He added, “So the idea is that if you create a new standard, you can get 15 or 16 or 20 of these antennas, you can start thinking about incorporating it into the manufacturing.”
Whether this vision is realistic remains to be seen.
Near-term focus on flat panels
But for Collins Aerospace, “right now our focus” is on a flat panel antenna for aero, stressed Nordstrom, and not on antenna-cum-aircraft.
Collins first unveiled its fuselage-mountable nextgen antenna at the 2017 APEX EXPO. Though Nordstrom would not be drawn on fresh details about the system at this year’s show, he assured that Collins is “looking at a transformation point” for the hardware and “we’re not that far away”.
“We think we have, how can we say, a technology and focus which is in the right place,” he added.
RGN pressed Nordstrom to clarify whether the Collins antenna is intended to support shared networks, such as LEO and GEO, as originally envisaged. (On an aside, the hybrid/shared network model might face an early challenge given the news that Intelsat has sued OneWeb, claiming breach of contract, and other allegations, as reported by SpaceNews.)
But Nordstrom remained tight-lipped, saying only in reference to Collins’ flat panel work: “What I would say is the real focus would be more in LEO because that’s where they’re more inclined. That’s where they bring the greatest benefit. I’m not just saying that. It’s fact.”
Speaking generally about the importance of having an ESA in aero for new LEO satellite communications, Nordstrom said:
If you’re going to have a LEO-based constellation you almost, I would say, with the technology and presence and understanding we have today – and we have some really good engineers looking forward too – I would say you must have an electronically steered array antenna to talk with and communicate and optimize and take the advantages of a LEO system.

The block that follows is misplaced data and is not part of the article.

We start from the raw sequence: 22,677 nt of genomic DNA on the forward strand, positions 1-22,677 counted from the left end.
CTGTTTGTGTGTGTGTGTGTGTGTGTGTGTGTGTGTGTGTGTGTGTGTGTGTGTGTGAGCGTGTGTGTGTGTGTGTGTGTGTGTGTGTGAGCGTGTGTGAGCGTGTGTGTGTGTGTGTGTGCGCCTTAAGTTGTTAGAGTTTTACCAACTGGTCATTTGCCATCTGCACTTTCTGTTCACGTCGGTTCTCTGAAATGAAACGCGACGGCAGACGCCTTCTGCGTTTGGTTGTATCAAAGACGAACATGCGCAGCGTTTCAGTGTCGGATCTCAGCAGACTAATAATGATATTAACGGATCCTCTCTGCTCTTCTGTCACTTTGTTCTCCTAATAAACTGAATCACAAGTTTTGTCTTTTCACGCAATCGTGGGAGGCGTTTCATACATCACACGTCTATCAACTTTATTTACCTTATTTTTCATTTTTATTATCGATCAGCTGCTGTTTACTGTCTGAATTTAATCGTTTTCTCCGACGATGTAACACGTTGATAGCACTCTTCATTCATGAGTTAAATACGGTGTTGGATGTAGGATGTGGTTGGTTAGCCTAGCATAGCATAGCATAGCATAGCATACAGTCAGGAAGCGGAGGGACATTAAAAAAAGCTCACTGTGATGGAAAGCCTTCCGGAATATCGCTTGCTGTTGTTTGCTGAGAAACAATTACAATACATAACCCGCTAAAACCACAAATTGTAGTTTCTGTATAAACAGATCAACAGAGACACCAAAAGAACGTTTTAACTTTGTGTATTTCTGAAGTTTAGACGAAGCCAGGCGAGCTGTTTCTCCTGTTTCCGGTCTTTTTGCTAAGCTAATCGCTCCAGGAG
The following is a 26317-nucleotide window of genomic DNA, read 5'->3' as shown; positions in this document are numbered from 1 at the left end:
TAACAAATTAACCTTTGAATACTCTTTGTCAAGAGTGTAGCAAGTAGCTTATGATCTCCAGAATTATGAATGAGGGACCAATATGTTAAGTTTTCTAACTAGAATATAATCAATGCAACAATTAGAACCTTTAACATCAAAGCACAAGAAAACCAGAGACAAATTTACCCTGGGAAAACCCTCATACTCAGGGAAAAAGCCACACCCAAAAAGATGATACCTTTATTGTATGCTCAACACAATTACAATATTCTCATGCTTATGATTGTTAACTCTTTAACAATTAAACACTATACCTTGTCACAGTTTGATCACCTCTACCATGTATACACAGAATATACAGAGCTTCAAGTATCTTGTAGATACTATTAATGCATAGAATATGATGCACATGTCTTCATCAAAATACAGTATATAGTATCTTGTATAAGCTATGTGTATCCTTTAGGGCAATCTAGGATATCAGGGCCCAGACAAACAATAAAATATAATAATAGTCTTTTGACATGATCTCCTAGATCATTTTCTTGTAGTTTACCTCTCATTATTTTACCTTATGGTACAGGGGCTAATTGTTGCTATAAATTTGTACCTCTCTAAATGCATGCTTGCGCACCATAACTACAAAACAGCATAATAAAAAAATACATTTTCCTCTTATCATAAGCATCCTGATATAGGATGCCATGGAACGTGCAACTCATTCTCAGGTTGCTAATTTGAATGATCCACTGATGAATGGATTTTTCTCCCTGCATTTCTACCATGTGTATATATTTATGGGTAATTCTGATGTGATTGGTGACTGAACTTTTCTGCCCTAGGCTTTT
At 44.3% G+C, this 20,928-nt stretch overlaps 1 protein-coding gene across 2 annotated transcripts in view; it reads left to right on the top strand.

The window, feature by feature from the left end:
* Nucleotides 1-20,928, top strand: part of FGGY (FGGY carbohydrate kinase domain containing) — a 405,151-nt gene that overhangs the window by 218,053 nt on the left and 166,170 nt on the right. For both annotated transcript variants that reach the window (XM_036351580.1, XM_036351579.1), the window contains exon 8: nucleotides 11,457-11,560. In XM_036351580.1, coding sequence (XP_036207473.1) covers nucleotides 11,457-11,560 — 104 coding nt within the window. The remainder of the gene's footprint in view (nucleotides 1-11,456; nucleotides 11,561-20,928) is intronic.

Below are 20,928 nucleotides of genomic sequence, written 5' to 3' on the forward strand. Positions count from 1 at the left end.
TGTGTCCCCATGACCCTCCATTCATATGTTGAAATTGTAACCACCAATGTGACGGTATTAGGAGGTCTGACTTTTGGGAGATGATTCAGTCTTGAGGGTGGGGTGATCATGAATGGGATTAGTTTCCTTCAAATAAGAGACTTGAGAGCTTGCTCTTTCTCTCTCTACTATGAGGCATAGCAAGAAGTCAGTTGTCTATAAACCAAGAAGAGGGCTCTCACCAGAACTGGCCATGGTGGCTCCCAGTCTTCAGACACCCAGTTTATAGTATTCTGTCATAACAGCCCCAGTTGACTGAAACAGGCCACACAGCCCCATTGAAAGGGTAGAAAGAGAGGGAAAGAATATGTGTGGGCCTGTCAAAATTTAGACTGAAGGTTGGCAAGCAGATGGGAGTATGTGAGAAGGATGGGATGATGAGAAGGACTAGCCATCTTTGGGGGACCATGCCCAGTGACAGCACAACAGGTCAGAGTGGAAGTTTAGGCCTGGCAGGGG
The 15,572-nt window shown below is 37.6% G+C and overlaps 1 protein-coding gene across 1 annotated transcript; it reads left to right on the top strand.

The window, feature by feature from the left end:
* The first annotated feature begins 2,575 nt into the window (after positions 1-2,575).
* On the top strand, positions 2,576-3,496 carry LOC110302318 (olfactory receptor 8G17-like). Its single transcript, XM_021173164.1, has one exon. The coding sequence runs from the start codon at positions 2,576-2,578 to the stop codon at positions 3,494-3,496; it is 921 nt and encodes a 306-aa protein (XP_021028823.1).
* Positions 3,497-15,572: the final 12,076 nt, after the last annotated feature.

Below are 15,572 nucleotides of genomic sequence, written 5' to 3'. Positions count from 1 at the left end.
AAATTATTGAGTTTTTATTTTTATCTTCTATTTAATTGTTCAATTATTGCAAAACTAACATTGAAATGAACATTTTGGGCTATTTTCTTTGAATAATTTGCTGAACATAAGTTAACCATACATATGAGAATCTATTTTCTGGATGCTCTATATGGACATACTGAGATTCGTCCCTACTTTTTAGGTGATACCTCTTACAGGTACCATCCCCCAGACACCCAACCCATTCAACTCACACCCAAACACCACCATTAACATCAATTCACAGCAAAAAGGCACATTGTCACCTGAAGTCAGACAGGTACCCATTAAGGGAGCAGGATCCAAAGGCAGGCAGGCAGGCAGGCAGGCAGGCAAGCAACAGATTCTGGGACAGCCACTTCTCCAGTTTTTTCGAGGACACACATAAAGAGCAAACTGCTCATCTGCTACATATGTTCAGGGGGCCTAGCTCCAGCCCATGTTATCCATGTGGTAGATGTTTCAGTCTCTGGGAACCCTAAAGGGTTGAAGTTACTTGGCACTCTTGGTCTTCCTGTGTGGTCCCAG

The GEO [satellites are] a little bit different. I think a lot of the standard antennas we see today, the ARINC 791 installations we see today, I think they work fine with the GEO, but when you’re focused on a LEO, you really need to have that electronically steered array antenna. That’s the way to go because then you really can unleash the power of the LEOs, so to speak, and remember you’re not talking to two or three satellites on a flight. You’re talking to hundreds. It’s a game-changer.
To that end, industry is following the form factor of the new ARINC 792 standard for next generation low-profile antenna provisions. Collins Aerospace’s antenna, for instance, is expected to adhere to the 792 spec.
Going forward, Collins will be particularly well-placed to pursue military-to-commercial technology crossover studies once the merger of parent UTC and US defense contractor Raytheon is finalized.
“We’re looking forward to that,” said Collins’ Nordstrom in broad reference to the ability to draw on Raytheon proficiencies. “There will be some of that undoubtedly; don’t know what it is yet. But it goes the other way too. They’ll look at what we’re doing. There may be some tweaks to us and it goes both ways. It’s a double benefit within the company and to our end users.”
Of particular interest for Collins is the ability to take some of that military intelligence to make products which are more reasonably priced for the commercial space.